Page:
Targeted Muscle Reinnervation (TMR)
TMR is a procedure for arm amputees that reassigns nerves, giving an amputee the opportunity to use a prosthesis that allows for elbow, wrist, and hand movements. The procedure is performed differently depending on the type of arm amputation. TMR is paired with extensive rehabilitation allowing the patient to learn how to use the advanced prosthesis. It should not be confused with an another TMR acronym that stands for Trans Myocardial laser Revascularization, a procedure by which a physician uses a laser to make holes in the heart to relieve the pain of severe angina.
The goal of TMR is to achieve a higher level of function and more precise control, especially in upper extremity amputations at the elbow or higher. Coordinating motions such as elbow flexing and hand gripping are possible with TMR.
Each time a movement occurs, such as bending the elbow or twisting the wrist, signals go from the brain through the nervous system to the appropriate muscle that then performs the movement. When the arm (specifically the shoulder and below) is amputated, the nerves that once allowed for the control of the hand, wrist, and elbow are lost. The nerves damaged in arm amputees include the musculocutaneous nerve (controls upper arm muscles such as the coracobrachialis, biceps and medial brachialis), median nerve (controls the forearm, wrist and hand movement), radial nerve, (controls hand open and wrist-up movements) and ulnar nerve (controls grasping motion).
There are two different types of arm amputations: everything below the shoulder has been amputated (shoulder disarticulation amputation) and everything below the top of the elbow has been amputated (above-elbow amputation).
Traditionally, most motorized artificial limbs have been controlled by electrical signals (electromyogram-EMG) from pairs of muscles in the amputated limb. This allows for isolated but not coordinated motion.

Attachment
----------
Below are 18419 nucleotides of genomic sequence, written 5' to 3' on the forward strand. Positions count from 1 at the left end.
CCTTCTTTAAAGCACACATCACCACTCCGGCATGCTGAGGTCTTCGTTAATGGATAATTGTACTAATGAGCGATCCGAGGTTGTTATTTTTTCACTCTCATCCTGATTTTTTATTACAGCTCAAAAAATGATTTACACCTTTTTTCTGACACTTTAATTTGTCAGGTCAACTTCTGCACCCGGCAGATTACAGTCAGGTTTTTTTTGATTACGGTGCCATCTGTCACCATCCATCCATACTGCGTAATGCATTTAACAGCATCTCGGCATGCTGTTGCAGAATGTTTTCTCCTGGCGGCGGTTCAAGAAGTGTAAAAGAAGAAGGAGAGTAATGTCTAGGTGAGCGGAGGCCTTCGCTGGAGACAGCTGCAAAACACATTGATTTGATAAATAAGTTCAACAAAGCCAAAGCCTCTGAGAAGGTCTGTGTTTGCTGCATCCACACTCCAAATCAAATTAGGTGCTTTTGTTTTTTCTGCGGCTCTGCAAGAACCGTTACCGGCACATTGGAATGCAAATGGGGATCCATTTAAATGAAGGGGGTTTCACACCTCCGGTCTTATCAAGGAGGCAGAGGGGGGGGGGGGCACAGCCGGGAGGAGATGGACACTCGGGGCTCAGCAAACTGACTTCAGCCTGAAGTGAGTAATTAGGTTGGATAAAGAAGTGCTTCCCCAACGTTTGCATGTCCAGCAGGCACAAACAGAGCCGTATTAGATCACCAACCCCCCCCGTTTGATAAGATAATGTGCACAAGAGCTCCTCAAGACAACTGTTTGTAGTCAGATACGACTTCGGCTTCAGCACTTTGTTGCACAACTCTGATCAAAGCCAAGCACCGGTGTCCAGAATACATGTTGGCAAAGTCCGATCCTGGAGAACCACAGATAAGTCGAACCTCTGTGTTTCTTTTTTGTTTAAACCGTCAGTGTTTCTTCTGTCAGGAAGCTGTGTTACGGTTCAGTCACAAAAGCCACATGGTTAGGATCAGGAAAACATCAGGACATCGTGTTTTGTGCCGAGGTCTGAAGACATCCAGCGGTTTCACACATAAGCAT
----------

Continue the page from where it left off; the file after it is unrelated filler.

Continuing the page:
Targeted Muscle Reinnervation (TMR) is an innovative surgical procedure developed in the early 2000s that provides easier, more intuitive prosthesis control for individuals with above-elbow or shoulder amputations. This technology works by reassigning nerves that once controlled the arm and hand, giving an above-elbow or shoulder amputee freedom to control their prosthesis. There are so many nerves and muscles in the body that reassigning one will have little to no effect on daily functions.
With TMR, there are 5 movements the prosthesis can do: elbow up, elbow down, hand open, hand close, and twist wrist. All these movements are controlled by the brain, thanks to the relocated nerves. In the past, above-elbow and shoulder amputees had significantly less control over their prosthetics and could at most move their elbow up and down. Being fitted with a TMR prosthesis completely changes their lives by giving them more control over their prosthesis and increases their independence.
TMR is best suited for above-elbow and shoulder amputees because they have completely lost all nerves and muscles that control the arm and hand. In the case of below-elbow amputees, they still have some of the muscles and nerves left in their forearm which fire when the brain signals their hand to open or close. These signals enable the prosthetic device to operate with normal brain thoughts.